are nearly 30 years old. If you’re lucky you can get them from seed to flowering in 15 months for a single plant, and within about 3-4 years your dieramas will start to form clumps. They spread slowly and do not like moving so make sure you’re happy where you plant them out.

"As regards favourite varieties, I would probably choose Dierama ‘Spring Dancer’ as an early flowering type, D. ‘Blackberry Bells’ as a mid-season flowering variety and the species D. erectum for the end
of summer."

Aubrey Barker, owner, Hopleys Plants, Hertfordshire

"We wholeheartedly promote the growing of Dierama as their pendulous habit, good colour range, movement in wind and self-seeding habit all contribute to worthwhile garden plants. We find that they do not overwinter well outside in pots as the brittle roots are damaged by frost, so we keep our young plants under cover over winter and keep them on the dry side. 

"Once planted out (we find they do best in the ground) they do not like to dry out in summer, nor become waterlogged in winter.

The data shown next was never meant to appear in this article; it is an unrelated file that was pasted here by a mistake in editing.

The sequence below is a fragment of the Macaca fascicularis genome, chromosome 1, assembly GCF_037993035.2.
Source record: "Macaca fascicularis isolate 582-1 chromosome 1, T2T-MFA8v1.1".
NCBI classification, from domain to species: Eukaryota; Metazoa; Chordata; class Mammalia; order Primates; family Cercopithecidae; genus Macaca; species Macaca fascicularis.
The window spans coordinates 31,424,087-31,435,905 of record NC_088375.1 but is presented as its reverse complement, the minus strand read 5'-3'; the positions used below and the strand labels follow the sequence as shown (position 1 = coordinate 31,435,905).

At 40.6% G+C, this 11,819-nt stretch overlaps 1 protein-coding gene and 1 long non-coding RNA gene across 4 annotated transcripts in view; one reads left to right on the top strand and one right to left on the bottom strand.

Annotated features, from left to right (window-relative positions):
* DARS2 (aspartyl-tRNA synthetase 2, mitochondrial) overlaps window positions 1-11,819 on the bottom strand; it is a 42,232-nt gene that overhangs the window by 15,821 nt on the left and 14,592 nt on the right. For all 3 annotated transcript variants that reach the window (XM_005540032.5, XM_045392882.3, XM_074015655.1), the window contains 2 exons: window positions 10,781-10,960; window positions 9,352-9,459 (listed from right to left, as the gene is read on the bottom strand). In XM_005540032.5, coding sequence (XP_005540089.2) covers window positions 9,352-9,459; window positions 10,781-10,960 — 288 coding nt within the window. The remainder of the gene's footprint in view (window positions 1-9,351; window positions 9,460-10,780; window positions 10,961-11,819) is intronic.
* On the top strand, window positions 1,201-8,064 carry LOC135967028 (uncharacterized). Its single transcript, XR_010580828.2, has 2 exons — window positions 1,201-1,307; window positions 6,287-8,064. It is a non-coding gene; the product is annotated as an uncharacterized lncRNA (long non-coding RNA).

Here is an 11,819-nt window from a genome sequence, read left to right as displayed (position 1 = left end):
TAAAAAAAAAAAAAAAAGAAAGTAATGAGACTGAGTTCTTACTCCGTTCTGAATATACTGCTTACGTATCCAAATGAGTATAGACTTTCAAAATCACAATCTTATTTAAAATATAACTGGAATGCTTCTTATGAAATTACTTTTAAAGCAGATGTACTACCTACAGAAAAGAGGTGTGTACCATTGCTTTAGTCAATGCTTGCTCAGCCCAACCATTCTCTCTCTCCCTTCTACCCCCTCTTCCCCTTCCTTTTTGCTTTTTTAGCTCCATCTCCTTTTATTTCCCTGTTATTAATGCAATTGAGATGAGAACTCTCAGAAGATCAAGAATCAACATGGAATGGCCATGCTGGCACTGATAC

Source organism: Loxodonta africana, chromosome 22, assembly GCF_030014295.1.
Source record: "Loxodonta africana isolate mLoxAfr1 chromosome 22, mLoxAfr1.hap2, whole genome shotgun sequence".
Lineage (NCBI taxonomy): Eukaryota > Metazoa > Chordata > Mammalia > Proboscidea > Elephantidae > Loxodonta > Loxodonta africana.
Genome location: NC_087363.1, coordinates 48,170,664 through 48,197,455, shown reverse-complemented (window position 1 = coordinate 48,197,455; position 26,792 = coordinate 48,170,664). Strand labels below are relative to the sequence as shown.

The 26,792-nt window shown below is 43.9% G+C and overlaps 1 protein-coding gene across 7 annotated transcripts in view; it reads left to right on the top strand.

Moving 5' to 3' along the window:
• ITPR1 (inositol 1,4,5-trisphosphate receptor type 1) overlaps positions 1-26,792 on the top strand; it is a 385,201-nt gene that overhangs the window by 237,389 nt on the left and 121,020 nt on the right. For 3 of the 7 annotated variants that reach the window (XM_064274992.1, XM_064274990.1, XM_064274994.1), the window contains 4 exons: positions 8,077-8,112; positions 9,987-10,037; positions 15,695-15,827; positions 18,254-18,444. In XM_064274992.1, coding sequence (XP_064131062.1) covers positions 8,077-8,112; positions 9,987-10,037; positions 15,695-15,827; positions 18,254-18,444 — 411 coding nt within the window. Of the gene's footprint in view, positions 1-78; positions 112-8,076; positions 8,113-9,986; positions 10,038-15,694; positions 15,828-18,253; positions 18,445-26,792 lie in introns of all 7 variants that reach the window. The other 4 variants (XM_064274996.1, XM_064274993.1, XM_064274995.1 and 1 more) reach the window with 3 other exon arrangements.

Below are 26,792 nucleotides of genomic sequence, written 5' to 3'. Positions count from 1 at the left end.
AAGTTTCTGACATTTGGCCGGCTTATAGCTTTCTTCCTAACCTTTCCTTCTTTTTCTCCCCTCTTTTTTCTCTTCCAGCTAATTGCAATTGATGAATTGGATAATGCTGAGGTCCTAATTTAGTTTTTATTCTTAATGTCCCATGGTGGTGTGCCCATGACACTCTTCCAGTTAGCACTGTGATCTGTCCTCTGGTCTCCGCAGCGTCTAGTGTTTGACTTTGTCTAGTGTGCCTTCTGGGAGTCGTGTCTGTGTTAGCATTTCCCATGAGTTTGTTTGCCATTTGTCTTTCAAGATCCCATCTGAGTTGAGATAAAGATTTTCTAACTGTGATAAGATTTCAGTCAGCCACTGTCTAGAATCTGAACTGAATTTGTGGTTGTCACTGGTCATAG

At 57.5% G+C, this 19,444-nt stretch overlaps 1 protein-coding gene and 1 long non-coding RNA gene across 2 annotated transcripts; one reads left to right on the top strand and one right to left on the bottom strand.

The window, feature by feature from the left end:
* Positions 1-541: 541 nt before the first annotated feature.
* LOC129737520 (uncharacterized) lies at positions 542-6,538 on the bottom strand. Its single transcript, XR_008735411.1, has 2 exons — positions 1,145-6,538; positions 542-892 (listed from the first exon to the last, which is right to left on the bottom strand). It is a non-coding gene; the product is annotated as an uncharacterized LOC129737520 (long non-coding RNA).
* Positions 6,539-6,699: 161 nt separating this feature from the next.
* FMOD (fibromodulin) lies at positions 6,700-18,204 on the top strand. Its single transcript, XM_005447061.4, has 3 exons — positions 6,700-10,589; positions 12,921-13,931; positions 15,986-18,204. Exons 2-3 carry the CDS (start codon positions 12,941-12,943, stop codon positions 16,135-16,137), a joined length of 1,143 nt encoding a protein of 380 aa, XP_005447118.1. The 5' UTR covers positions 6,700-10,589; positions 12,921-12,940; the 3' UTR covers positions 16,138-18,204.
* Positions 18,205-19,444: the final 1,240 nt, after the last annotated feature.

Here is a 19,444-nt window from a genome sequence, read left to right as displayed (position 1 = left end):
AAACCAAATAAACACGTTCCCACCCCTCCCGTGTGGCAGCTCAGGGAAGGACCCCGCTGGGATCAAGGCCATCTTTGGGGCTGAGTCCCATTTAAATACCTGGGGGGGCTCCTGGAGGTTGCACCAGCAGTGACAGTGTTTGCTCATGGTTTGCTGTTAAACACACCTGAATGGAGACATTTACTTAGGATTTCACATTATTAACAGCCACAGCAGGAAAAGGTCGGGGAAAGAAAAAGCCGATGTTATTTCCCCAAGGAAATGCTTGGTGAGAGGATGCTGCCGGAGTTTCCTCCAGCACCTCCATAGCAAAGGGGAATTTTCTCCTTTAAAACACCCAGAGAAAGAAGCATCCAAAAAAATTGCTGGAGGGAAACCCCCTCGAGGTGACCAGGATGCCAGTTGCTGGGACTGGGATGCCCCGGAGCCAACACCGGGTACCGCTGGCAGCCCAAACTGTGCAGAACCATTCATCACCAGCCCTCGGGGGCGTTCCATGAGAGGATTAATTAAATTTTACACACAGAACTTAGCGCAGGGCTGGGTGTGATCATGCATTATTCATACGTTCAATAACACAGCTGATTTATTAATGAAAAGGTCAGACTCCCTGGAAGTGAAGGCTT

"It takes several years for them to flower well from seed or divisions so they do not sell well as young plants unless one has specimen plants to view. Of the species we have grown D. argyreum, dracomontanum, igneum, mossii, pulcherrimum, reynoldsii and trichorhizum are all worth growing.  Of the cultivars we would recommend ‘Blackbird’, ‘Guinevere’ and ‘Miranda’."

D. erectum - image: Plant World Seeds

In Practice

Dan Leighton, garden designer and plantsman, Dan Leighton Gardens, Devon

"I have a client with a stunning collection of them in his garden. He finds they are best grown as free-standing plants, with nothing, or low-growing plants around them, so as not to interfere with the flowers.